February 18, 2011
The Jacksonville Aviation Authority is part of a lobbying effort by the airport industry to increase a fee on passengers by 55 percent.
Money raised from the fee - $30 billion since 1992 - is used to fund federally approved construction projects at airports across the country.
The fee, known as a "passenger facility charge," is built into the price of an airline ticket and later given back to airports.
It has been the crux of a pricey airline industry spat. Airlines argue the fee is a tax on their customers, while the airports say it spurs local job creation and helps attracts new business.
Because the charge is applied to each leg of a flight, for a round-trip ticket that includes a layover it would come into play four times. Airports want the current fee cap of $4.50-per-passenger raised to $7, which would add $10 to the price of a round-trip ticket.
Both sides have spent millions on a stable of lobbyists to work the issue. Since 2007, the JAA has spent $280,000 on federal lobbying, records show. The fee cap is listed as a "specific lobbying issue" on all but one of their quarterly reports over that time.
Those reports list a host of issues JAA was lobbying for, including funding for drainage and roadway improvements at Cecil Field, funding for an access road at Jacksonville International Airport and seeking reimbursement for the cost of installing a baggage system.
The proposed increase is part of a much larger Federal Aviation Authority reauthorization bill that Congress has failed to pass since 2007. The increase has been in previous versions of the bill but is not included this year. In his recently unveiled budget, President Barack Obama says he is supportive of the increase, but congressional action is needed.
JAA, which is currently authorized to raise more than $260 million from the fee over 20 years, says the money can help the authority get favorable rates from credit markets to fund construction projects. Because those costs go into a pool of expenses shared by airlines that service the airport, lower rates equal lower airline costs, said Michael Stewart, a JAA spokesman.
"Using [the fees] ... keeps costs low giving us a better advantage in attracting additional airlines and air services," he said.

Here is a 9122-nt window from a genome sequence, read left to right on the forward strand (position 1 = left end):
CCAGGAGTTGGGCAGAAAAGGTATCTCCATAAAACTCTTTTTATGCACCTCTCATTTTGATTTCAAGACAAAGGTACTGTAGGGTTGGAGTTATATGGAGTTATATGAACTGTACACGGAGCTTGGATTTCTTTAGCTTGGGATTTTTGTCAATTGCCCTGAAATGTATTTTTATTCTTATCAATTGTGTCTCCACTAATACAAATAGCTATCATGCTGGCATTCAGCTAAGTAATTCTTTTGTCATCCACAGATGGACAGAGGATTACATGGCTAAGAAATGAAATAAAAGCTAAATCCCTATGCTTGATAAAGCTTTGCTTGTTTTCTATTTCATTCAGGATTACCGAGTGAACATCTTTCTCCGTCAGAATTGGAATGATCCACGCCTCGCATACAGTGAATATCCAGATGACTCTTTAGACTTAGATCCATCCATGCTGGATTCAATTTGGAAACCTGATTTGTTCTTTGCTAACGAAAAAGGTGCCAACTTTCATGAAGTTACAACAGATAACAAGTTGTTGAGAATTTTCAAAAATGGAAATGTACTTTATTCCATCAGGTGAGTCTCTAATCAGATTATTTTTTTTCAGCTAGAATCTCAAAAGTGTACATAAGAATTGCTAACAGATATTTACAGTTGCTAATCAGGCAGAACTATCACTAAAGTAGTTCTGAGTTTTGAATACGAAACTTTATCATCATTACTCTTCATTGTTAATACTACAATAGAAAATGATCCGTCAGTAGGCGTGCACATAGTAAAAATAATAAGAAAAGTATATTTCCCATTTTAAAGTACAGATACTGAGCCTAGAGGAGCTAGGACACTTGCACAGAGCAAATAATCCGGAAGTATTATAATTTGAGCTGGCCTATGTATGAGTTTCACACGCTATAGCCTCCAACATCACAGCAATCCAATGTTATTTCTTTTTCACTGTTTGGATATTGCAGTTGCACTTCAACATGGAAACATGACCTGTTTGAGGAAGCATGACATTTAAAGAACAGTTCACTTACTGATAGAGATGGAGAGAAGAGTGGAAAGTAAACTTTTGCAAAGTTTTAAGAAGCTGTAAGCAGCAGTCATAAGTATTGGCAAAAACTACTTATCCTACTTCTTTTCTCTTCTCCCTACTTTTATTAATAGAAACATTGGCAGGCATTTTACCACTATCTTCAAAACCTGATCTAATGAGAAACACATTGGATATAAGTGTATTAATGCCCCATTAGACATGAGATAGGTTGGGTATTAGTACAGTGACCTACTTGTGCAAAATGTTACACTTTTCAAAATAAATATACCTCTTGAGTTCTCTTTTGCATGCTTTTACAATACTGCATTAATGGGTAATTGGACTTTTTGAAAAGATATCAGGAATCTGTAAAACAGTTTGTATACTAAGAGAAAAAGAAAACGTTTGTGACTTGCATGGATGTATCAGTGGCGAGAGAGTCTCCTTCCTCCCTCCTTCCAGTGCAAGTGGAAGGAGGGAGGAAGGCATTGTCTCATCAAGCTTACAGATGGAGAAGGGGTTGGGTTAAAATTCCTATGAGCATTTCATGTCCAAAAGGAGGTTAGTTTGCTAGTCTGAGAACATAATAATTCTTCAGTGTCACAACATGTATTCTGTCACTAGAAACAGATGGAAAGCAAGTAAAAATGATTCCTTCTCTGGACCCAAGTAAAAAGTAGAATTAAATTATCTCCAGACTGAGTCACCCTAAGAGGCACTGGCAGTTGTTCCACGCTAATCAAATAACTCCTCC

Nicholas Calio, president of the Air Transportation Association, the industry's biggest trade group, said that argument does not hold water.
"Airports enjoy high credit ratings - significantly higher on average than airline ratings - and have historically had access to those markets for critical projects," he said during 2010 testimony before Congress.
He called the fees taxes that "increase the cost of air travel and reduce consumption of it."
The airport industry disagrees.
"It's hypocritical for the airlines to complain that we propose a $2.50 per passenger per leg fee that will be $10 on a round trip ticket, when they charge $25 to check a bag," said Debby McElroy, executive vice president of policy and external affairs with the Airports Council International.
She also said that because the fee goes toward infrastructure projects, it helps with local job creation.
Millions for JAA
Airports can not charge the fee unless they get federal government approval. Their application must include a predetermined list of projects showing how the money would be spent.
JAA has had two applications approved since 1994. The first allowed them to raise $72.6 million and lasted from 1994 to 2003. They currently have approval to charge the fee until 2023, and they can bring in up to $263 million, according to federal records.
Currently, $28.8 million worth of projects have been approved or are awaiting approval, including, among others, the first phase of an apron construction, replacements of a fire-fighting vehicle and the paving of taxiways.